Watching From the Shadows:
Stealth and Sneaking in DDO

By Darkgolem

One of the least used and most powerful abilities for a href="">rogue
(and other classes) in Dungeons & Dragons Online (DDO) is stealth.
Stealth allows preparing a battlefield, gathering of information, and
bypassing obstacles. But this ability is underutilized by many players.
This is because it requires patience and different approaches to combat
that do not work for the majority of adventuring parties.

Uses of Stealth

The most useful result of stealth is information gathering. A stealthy
adventurer can tell the party what is around the corner without
alerting the enemies. This allows planning. The wizards can plan and
place crowd control spells, fighters can get out the proper weapons,
clerics can cast the appropriate defensive spells, and targets can be
assigned to different party members. A party is much, much more
effective with proper planning. See my href="">Guide
to Dungeon Discretion for more on the positive impact of
preparation. And without scouting, this can’t happen.

Stealth also allows a party member to get into position to fight
better. Only barbarians, rogues, and rangers have Spot and Listen as
class Skills. Most monsters have Skills of 2 + Intelligence modifier.
This means that a rogue can often sneak directly up to opponent enemy
and, when combat is initiated, attack without having to spend time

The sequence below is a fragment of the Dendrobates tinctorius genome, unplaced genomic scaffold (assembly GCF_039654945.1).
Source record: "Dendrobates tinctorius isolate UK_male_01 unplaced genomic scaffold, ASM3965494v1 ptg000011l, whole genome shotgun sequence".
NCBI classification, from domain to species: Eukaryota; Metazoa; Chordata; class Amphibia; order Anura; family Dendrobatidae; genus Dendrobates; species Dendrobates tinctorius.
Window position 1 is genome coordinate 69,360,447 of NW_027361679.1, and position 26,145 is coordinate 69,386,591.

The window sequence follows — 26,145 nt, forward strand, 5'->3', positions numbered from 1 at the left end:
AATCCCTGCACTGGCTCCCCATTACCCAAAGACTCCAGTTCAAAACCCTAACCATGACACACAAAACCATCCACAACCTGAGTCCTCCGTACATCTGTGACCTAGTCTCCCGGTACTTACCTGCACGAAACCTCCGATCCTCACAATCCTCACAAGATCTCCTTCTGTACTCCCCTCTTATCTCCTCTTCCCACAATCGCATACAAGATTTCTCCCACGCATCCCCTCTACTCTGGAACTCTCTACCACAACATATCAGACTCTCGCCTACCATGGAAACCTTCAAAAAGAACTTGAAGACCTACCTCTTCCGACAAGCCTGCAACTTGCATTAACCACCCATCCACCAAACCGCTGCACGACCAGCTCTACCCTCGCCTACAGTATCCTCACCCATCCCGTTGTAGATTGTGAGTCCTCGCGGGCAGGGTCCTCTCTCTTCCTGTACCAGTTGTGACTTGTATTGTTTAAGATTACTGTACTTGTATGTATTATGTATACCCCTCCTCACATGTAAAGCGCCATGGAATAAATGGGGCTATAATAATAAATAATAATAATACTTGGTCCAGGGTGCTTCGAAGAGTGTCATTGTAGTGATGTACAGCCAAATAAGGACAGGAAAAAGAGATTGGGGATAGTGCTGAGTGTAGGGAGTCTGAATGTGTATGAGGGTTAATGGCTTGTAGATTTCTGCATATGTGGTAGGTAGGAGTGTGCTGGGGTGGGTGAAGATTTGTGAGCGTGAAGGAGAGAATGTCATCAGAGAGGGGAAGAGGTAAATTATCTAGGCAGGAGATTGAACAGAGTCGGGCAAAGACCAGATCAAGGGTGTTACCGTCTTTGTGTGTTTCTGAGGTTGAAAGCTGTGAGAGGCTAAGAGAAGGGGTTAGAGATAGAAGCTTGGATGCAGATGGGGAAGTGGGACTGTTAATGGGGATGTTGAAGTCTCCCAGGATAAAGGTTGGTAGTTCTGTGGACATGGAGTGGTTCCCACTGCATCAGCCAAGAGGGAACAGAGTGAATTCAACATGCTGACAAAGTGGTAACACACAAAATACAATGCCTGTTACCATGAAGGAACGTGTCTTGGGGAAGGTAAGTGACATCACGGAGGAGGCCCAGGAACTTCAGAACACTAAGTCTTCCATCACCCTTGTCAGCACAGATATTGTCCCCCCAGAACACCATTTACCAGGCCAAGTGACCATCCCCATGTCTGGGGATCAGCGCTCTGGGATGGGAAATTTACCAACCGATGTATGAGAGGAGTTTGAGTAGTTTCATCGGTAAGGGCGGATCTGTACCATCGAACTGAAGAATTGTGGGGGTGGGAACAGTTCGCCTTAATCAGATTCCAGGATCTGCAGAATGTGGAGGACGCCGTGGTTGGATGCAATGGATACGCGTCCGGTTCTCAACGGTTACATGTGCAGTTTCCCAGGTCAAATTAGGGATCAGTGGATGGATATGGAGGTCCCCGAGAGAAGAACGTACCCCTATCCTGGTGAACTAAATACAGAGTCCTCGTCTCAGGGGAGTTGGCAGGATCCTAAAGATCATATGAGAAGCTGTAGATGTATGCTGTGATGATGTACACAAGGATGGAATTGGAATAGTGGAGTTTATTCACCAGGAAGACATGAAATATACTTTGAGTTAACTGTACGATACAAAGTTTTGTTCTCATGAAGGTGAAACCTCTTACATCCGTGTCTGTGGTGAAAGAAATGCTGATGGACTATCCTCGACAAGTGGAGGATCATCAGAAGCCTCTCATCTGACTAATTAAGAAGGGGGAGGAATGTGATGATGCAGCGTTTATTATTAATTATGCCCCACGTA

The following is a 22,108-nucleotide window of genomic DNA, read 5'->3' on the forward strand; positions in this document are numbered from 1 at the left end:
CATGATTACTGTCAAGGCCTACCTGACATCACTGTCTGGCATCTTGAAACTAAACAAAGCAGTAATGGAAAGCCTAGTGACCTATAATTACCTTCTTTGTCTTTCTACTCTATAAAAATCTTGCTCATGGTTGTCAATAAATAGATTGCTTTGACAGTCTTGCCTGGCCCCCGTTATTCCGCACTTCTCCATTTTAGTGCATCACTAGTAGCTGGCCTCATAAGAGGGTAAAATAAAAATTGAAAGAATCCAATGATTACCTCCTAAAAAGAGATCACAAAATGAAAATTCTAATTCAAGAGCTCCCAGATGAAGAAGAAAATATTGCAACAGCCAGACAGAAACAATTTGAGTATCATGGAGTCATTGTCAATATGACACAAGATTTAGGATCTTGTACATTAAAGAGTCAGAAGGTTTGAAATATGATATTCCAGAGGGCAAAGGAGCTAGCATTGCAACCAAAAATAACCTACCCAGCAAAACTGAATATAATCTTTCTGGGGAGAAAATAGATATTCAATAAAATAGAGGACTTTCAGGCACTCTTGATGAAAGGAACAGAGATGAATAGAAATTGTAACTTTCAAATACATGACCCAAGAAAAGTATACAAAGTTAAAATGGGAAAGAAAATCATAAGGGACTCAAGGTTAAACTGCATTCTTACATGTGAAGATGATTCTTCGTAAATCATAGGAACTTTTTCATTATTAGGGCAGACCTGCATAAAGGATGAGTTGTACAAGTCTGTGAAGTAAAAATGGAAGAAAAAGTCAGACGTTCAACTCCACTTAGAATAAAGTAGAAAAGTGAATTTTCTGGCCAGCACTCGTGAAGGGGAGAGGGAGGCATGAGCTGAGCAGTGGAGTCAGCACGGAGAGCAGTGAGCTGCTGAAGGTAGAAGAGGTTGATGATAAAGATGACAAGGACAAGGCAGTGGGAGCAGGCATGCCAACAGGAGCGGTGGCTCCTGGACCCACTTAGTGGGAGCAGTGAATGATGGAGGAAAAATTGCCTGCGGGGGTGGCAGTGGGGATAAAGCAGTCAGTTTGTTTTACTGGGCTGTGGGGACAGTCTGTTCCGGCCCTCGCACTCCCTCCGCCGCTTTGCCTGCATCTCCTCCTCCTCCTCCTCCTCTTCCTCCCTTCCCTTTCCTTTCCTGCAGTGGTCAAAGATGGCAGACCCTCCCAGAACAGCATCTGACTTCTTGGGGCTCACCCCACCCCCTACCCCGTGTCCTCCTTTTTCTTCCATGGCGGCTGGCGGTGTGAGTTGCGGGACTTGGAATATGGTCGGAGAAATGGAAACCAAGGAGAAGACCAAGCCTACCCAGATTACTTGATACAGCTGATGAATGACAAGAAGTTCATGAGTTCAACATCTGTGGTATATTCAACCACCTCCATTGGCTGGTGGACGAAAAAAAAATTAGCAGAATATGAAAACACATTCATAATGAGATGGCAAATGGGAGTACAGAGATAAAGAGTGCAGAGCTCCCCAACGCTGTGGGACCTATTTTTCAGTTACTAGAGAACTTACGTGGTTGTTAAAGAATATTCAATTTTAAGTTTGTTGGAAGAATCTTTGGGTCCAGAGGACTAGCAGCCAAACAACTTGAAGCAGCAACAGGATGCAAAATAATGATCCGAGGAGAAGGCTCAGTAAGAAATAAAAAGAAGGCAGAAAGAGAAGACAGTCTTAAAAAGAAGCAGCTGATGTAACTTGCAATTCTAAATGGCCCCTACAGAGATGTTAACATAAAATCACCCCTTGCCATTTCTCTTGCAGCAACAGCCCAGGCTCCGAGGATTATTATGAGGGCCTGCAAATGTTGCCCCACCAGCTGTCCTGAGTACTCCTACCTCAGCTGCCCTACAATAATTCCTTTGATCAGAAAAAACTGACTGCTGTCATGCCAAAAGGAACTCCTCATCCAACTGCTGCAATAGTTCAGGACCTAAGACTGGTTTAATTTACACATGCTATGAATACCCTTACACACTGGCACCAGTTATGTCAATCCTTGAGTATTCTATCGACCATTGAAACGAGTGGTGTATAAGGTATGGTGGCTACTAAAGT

getting to the opponent. Why is this useful? For the same reason some
of your party members like to keep their opponents at a distance.
Wizards and sorcerers--and to some extent clerics--are vulnerable when
opponents are “in their face.” A stealthy character can prevent a spell
caster from casting successfully.

A stealthy character can also bypass obstacles because he can avoid
unnecessary fights. It seems obvious, but often parties of adventurers
will forget that the goal in adventure is not to defeat all opponents
within a quest but instead to complete the objectives. Sometimes, this
can be done without wasting effort and time fighting.

The Basics of Stealth

Stealth is formed of two Skills, Hide and Move Silently. Any time an
opponent is in a position where it can detect the scout moving around,
that enemy rolls Spot and Listen checks to see the scout. The scout in
turn rolls Hide Move Silently to oppose these checks. If the Move
Silently roll (d20 plus the scout's modified Skill) is higher than the
Spot roll (d20 plus the opponent's modified skill), then the opponent
does not see the scout. The same applies for Listen and Move silently.

Modifiers in DDO are based upon distance and lighting. A well-lit area
increases the modifier for Spot, and the modifier for Spot decreases as
distance increases . There is no indicator for distance (besides
experience) to show where your modifiers get worse. There is an
indicator for when lighting increases your Spot check. As you sneak
around, you will see a stack of “eyes” floating near your character.
The larger the stack, the more lit the area you are in is and the more
likely you are to be spotted.

If a creature detects a player with a Spot check, it can directly
attack the opponent. If a creature detects a scout with a Listen check,
it moves in that general direction (enemies who don’t see the player do
not attack) and attempt to find the noise again. The creature will
attempt to move directly next to the sneaking scout to maximize the